You may think that, given the title, we are moving away from railway modelling. But many of us have to do willy-nilly carpentry work, especially to build the infrastructure of a layout.
Personally, I own a vice-workbench that everyone will recognize, a priori very clever compared to the old models, but full of flaws that did not affect the older models. However, it remains useful for those who live in a flat.
Photo Black & Decker.fr
I also own some clamps from another brand known for its often inventive tools, although not always of higher quality. The problem is that it is difficult to tighten a piece of wood on the workbench with these clamps, because they come quickly stopped against the chassis under the tray.
Moreover, to fix a part on a workbench, the woodworkers rather use this very simple tool called woodworker’s clamp, which works by jamming into the table. But in order for the jamming to be effective, the table must be thick enough, which is not the case with a vice-workbench.
Photo Établis François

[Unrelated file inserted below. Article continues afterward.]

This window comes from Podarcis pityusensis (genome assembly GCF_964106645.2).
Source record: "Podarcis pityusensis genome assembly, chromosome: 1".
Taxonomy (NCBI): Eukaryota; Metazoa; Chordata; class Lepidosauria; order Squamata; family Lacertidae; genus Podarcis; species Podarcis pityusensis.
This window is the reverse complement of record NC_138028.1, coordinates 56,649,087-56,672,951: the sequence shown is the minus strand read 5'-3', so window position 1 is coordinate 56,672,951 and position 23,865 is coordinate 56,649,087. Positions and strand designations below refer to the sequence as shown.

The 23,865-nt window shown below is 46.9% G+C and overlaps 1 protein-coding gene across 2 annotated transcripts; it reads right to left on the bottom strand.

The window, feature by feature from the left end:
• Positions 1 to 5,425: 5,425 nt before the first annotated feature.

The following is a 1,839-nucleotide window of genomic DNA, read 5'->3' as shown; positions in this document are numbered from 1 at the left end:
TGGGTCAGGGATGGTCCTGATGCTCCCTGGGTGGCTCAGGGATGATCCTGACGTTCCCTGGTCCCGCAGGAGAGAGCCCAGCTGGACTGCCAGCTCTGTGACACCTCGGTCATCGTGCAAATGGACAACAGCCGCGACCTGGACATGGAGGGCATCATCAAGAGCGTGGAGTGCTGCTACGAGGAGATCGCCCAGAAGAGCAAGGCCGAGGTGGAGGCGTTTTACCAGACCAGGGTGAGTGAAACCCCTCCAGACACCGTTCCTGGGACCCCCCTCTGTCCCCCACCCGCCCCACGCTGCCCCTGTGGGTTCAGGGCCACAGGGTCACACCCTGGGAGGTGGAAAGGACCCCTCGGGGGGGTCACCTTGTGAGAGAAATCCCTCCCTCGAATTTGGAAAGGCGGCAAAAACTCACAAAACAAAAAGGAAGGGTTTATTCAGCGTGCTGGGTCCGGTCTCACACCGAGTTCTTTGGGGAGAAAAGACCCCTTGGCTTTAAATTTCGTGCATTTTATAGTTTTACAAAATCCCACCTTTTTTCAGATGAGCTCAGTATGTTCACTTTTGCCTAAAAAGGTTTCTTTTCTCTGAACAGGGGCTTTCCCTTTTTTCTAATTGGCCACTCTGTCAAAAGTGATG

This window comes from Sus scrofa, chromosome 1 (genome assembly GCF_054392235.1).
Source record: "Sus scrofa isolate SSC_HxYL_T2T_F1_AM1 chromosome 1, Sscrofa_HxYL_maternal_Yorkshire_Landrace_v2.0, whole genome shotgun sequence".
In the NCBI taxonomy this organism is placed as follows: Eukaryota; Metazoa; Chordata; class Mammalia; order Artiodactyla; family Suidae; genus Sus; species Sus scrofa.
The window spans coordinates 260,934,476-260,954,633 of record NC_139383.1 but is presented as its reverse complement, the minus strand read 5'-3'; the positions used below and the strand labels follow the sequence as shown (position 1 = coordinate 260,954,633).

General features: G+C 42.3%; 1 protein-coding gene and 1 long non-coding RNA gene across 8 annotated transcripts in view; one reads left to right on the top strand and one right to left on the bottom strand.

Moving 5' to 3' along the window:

The Wolfcraft clamp has a jaw easily removable by means of a push-button (arrow), which allows it to be reversed to work as a spreader (see photo gallery). All what is required is to mount this jaw at the other end of the stem.
When this jaw is removed, doesn’t the rest look like a woodworker’s clamp? And is it possible, by chance, that the stem could be inserted into the workbench holes (ø 20 mm)? Well yes! It just fits! And I even think it was studied for; but the manufacturer doesn’t mention it!
However, the tray remains too thin to jam this makeshift woodworker’s clamp. What if we put the removable jaw back under the tray? No sooner said than done.
Here we are! Certainly, the implementation is a bit long. But the clamping is very effective now.
And there, I’m really not involved. Your clamp doesn’t have an opening large enough for your need? You can make a very large one with two smaller ones, thanks to this push-button connector. Simply remove the removable jaws and connect the two stems together.
We agree that, in the photo, it is useless, eh; it’s just to demonstrate.
While I am there: the ø 20 holes are apparently standardized for vice workbenches. There are stops delivered with, like the — very tired — red one in this picture. But we can make others, really inexpensive, with IRL electric tube of the same diameter. It’s not very sturdy, but it’s so quickly replaced!
Among other tricks:
See, for example, a video on the installation of a not too expensive carpentry workbench, on the excellent Copain des copeaux website.
“Wolfcraft 3038000 Connector Pro/ Easy - One-Hand Clamp Adapter for
Combining Two One-Hand Clamps”
£17.45 (price 2017) at Amazon.co.uk
Or rather, they offer a special woodworker’s clamp that has exactly the same function: the PRO 65-150-W. And I did not notice it until I had discovered this possibility.